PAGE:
Hubble takes annual ‘family photos’ of giants in our solar system

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Every year, Hubble takes the time to look inside our solar system instead of staring into space and vast distances throughout time.

In particular, Hubble focuses on the heavyweight planets Jupiter, Saturn, Uranus and Neptune beyond the asteroid belt.

This is not because she is so beautiful, but because these observations are made every year as part of the Exoplanet Atmosphere Legacy Program (OPAL).

Although other instruments were able to capture high-resolution images such as the retired Cassini probe on Saturn or Juno currently orbiting Jupiter, the outer ice giants were overlooked when it came to excavations.

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The Hubble Space Telescope, whose mission was recently extended to 2026 and has been in Earth’s low orbit since 1990, showed an amazing detail of the universe around us.

Under the OPAL project, it will show us the long-term evolution and dynamics of the planets in the outer solar system.

Hubble images of exoplanets are the highest possible resolution images, except for those taken by observations that observe the planets at close range.

Through OPAL, we learned that Jupiter’s red dot changes its shape and color, and that the telescope captured images of the planet’s magnificent and powerful Aurora Borealis. Hubble filmed Saturn’s aurora borealis, which emits radio wave activity and asymmetric aurora borealis, representing an unbalanced magnetic field.

Hubble images allowed Neptune to observe a dark storm that behaved very differently as it orbited the cold sky, revealing clouds in Uranus, surrounded by its rings and moons.

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OPAL images taken in September and October of this year reveal some fascinating new details about our giant planets.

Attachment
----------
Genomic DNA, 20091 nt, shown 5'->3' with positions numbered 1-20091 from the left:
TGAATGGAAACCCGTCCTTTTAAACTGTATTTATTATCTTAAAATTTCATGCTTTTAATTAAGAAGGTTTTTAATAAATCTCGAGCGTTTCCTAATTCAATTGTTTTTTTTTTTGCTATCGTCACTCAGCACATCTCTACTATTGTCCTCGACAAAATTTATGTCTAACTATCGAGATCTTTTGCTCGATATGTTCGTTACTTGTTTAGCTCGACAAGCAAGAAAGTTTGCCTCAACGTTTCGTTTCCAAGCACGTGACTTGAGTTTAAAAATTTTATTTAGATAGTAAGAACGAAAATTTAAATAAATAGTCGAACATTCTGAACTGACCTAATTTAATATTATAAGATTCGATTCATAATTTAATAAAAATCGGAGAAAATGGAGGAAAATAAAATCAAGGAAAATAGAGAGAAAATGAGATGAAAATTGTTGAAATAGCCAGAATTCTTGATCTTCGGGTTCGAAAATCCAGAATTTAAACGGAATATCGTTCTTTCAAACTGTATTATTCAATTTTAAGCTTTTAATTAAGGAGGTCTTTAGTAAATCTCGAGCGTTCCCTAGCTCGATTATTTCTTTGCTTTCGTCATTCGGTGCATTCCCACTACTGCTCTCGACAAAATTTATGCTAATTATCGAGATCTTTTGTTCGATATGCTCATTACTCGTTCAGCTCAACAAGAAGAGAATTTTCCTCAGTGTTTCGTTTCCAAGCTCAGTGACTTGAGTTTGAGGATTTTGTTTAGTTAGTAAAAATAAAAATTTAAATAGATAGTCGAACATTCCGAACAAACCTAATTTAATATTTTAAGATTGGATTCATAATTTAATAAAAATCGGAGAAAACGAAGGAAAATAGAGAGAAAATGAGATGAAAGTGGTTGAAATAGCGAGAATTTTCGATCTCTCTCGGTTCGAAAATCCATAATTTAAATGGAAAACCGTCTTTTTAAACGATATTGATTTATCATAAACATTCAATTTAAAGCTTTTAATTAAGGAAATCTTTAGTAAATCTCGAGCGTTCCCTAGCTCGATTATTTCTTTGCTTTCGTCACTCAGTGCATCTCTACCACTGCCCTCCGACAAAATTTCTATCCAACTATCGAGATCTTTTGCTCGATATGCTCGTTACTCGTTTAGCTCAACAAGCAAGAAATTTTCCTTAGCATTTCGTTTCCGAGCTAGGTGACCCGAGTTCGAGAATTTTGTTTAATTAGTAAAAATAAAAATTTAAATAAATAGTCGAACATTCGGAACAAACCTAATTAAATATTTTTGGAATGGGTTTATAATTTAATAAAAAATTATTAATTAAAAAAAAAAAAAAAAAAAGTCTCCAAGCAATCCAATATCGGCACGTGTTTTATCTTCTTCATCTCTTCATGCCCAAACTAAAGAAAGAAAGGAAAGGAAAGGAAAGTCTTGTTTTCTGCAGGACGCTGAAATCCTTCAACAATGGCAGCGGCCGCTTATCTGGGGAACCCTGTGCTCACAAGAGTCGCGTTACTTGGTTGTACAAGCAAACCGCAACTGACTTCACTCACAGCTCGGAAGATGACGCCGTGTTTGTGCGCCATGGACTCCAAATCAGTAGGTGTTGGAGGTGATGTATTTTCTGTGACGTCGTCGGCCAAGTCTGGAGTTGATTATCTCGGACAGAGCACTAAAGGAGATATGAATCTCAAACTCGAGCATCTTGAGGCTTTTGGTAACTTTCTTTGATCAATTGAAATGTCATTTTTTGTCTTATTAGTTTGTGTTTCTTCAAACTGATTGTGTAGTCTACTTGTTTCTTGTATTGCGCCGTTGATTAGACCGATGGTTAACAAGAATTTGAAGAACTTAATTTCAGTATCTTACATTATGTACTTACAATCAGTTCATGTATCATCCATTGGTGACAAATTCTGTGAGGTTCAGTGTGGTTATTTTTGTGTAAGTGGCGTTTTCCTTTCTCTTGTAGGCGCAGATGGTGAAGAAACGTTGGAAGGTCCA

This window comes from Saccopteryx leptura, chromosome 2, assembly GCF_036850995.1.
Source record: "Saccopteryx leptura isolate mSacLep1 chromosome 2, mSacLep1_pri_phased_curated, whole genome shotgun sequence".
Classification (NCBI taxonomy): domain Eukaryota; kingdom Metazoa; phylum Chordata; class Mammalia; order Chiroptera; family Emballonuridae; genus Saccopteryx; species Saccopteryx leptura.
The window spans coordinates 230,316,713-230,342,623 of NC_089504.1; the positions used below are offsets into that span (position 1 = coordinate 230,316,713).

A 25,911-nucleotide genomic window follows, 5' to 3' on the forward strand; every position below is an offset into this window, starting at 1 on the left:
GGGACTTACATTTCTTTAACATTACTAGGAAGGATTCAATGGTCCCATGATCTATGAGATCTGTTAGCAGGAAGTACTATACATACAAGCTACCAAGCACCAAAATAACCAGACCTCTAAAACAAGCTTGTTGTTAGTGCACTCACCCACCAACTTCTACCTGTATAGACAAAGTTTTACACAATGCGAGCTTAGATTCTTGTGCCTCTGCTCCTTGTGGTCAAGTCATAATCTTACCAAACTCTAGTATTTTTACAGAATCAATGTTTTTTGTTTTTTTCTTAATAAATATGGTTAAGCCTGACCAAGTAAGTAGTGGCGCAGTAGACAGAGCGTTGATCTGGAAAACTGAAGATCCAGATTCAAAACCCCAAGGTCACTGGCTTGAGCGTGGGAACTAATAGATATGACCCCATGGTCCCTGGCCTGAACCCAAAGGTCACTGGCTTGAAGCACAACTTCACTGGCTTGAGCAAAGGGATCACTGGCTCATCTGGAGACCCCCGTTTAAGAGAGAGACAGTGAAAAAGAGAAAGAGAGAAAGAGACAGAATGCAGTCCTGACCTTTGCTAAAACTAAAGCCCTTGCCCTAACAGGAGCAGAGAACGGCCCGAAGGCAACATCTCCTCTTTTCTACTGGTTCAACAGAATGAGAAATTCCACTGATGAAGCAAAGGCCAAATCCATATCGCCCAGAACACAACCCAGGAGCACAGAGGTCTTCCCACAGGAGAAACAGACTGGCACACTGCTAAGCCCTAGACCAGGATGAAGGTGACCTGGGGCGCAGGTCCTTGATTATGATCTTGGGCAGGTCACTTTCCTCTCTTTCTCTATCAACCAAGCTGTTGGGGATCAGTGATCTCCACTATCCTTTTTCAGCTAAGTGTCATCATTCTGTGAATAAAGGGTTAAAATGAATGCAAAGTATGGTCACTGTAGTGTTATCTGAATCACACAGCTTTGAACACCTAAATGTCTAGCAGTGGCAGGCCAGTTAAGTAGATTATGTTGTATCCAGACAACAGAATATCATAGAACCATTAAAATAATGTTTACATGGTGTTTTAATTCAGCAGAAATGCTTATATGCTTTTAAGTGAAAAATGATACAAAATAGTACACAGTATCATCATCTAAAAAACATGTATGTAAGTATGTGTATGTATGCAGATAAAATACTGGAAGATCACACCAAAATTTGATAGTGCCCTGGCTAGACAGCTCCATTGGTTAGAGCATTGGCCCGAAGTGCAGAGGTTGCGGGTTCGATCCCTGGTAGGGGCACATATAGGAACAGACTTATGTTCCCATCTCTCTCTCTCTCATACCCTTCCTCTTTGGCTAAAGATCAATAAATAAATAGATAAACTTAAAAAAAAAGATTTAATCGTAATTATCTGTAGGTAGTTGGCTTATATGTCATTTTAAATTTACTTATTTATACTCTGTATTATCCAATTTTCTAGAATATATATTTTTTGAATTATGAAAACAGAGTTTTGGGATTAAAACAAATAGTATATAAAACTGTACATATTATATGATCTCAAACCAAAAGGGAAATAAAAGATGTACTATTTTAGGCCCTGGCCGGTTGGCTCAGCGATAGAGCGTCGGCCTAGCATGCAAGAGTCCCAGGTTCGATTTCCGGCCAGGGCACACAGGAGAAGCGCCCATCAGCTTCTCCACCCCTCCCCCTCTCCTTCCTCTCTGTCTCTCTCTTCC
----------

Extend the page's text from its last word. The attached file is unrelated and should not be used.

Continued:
Jupiter, photographed by Hubble on September 4, appears to be turbulent with tornadoes and storms of opposite clouds orbiting the planet in strong winds. This year, the planet appeared with a strange belt and unusual orange and red bands around the equator, which are usually white or light brown.

Hubble captures

NASA, ESA, A. Simon / Goddard Space Aviation Center, MH Wong / UC Berkeley and OPAL Team)

Several red dots appear above the equator. These are new storms, hurricane cycles are temporary, in contrast to the semi-permanent red dot just below, this red dot is currently brown and is connected by several smaller, pale storms.

The image of Saturn by space telescope occurred on September 12, and images show a planet orbiting the northern hemisphere in early autumn.

And Saturn is tilted just like Earth, so as it orbits the Sun, it undergoes seasonal changes as the hemisphere’s sunlight changes. However, a year on Saturn is 29 Earth years, with each of the seasons being about 7.5 years.

Hubble captures

NASA, ESA, A. Simon / Goddard Space Aviation Center, MH Wong / UC Berkeley and OPAL Team)

As the temperature in both hemispheres changes, so do the clouds, and Saturn’s lines change color, significantly different from last year when the Northern Hemisphere was at the end of summer.

Uranus, photographed on October 25, spends spring in its northern hemisphere. Because it is so far away from the Sun, the orbital period (year) is longer than the period of Saturn, which is 21 Earth years in a season in Uranus.

In the Hubble image, the cloud above the north pole of Uranus, known as the polar cap, glows brightly.

Scientists do not know why this happens, but they think that the sun’s ultraviolet rays interact with something in the planet’s atmosphere.

This brightness may be due to a number of factors, such as the change in the opacity of the methane in the atmosphere.

The only thing that has been uniform in Hubble’s observations over the past few years is the clear range at latitude 43 degrees. Scientists believe there may be a jet stream that maintains this precise system.

Finally, the Neptune shooting took place on September 7th. There, the southern hemisphere is believed to enjoy spring, but the seasons there last for more than 40 Earth years. Autumn and spring in Neptune are more than 20 years old and can last up to 20 years.

Hubble captures

NASA, ESA, A. Simon / Goddard Space Aviation Center, MH Wong / UC Berkeley and OPAL Team)

New images reveal that a strange dark Neptune storm is still pending. It is found in the upper left of the planet.

If you look closely, you can also see a dark circle around the South Pole. It has been at least since August 1989 when the Voyager 2 spacecraft flew to deeper areas farther away from the Solar System.

Source: Scientific warning

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